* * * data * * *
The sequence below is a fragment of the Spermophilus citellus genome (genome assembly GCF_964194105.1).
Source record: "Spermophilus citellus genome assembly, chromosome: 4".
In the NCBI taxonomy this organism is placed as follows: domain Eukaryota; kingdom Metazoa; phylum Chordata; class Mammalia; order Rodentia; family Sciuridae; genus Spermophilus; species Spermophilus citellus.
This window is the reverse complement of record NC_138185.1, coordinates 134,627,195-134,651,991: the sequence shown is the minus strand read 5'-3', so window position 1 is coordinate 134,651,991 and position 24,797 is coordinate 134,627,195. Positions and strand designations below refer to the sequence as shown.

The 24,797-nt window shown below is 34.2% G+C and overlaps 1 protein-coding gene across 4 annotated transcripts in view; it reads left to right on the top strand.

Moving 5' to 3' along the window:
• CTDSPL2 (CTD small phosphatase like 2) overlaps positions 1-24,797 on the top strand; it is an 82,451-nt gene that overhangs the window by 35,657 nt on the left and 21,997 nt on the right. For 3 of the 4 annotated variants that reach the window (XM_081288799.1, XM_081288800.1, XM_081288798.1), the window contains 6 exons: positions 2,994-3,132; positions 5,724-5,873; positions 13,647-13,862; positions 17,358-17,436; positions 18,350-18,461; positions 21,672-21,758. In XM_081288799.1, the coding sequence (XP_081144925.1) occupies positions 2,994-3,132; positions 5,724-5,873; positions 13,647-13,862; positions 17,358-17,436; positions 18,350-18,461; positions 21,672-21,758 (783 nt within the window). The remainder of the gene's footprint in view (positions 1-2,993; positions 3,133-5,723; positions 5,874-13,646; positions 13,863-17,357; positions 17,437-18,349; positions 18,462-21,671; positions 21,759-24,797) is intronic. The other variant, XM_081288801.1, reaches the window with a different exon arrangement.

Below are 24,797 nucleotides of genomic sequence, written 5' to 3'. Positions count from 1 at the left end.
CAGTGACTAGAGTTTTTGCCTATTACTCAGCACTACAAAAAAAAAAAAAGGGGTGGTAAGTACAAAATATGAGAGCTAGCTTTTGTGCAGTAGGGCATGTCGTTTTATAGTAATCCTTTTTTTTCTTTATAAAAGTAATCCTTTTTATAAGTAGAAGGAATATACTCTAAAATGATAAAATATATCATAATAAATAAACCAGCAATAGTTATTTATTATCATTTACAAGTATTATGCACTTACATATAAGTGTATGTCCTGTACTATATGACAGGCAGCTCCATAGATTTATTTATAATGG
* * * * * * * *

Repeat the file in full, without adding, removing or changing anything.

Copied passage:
The sequence below is a fragment of the Spermophilus citellus genome (genome assembly GCF_964194105.1).
Source record: "Spermophilus citellus genome assembly, chromosome: 4".
In the NCBI taxonomy this organism is placed as follows: domain Eukaryota; kingdom Metazoa; phylum Chordata; class Mammalia; order Rodentia; family Sciuridae; genus Spermophilus; species Spermophilus citellus.
This window is the reverse complement of record NC_138185.1, coordinates 134,627,195-134,651,991: the sequence shown is the minus strand read 5'-3', so window position 1 is coordinate 134,651,991 and position 24,797 is coordinate 134,627,195. Positions and strand designations below refer to the sequence as shown.

The 24,797-nt window shown below is 34.2% G+C and overlaps 1 protein-coding gene across 4 annotated transcripts in view; it reads left to right on the top strand.

Moving 5' to 3' along the window:
• CTDSPL2 (CTD small phosphatase like 2) overlaps positions 1-24,797 on the top strand; it is an 82,451-nt gene that overhangs the window by 35,657 nt on the left and 21,997 nt on the right. For 3 of the 4 annotated variants that reach the window (XM_081288799.1, XM_081288800.1, XM_081288798.1), the window contains 6 exons: positions 2,994-3,132; positions 5,724-5,873; positions 13,647-13,862; positions 17,358-17,436; positions 18,350-18,461; positions 21,672-21,758. In XM_081288799.1, the coding sequence (XP_081144925.1) occupies positions 2,994-3,132; positions 5,724-5,873; positions 13,647-13,862; positions 17,358-17,436; positions 18,350-18,461; positions 21,672-21,758 (783 nt within the window). The remainder of the gene's footprint in view (positions 1-2,993; positions 3,133-5,723; positions 5,874-13,646; positions 13,863-17,357; positions 17,437-18,349; positions 18,462-21,671; positions 21,759-24,797) is intronic. The other variant, XM_081288801.1, reaches the window with a different exon arrangement.

Below are 24,797 nucleotides of genomic sequence, written 5' to 3'. Positions count from 1 at the left end.
CAGTGACTAGAGTTTTTGCCTATTACTCAGCACTACAAAAAAAAAAAAAGGGGTGGTAAGTACAAAATATGAGAGCTAGCTTTTGTGCAGTAGGGCATGTCGTTTTATAGTAATCCTTTTTTTTCTTTATAAAAGTAATCCTTTTTATAAGTAGAAGGAATATACTCTAAAATGATAAAATATATCATAATAAATAAACCAGCAATAGTTATTTATTATCATTTACAAGTATTATGCACTTACATATAAGTGTATGTCCTGTACTATATGACAGGCAGCTCCATAGATTTATTTATAATGG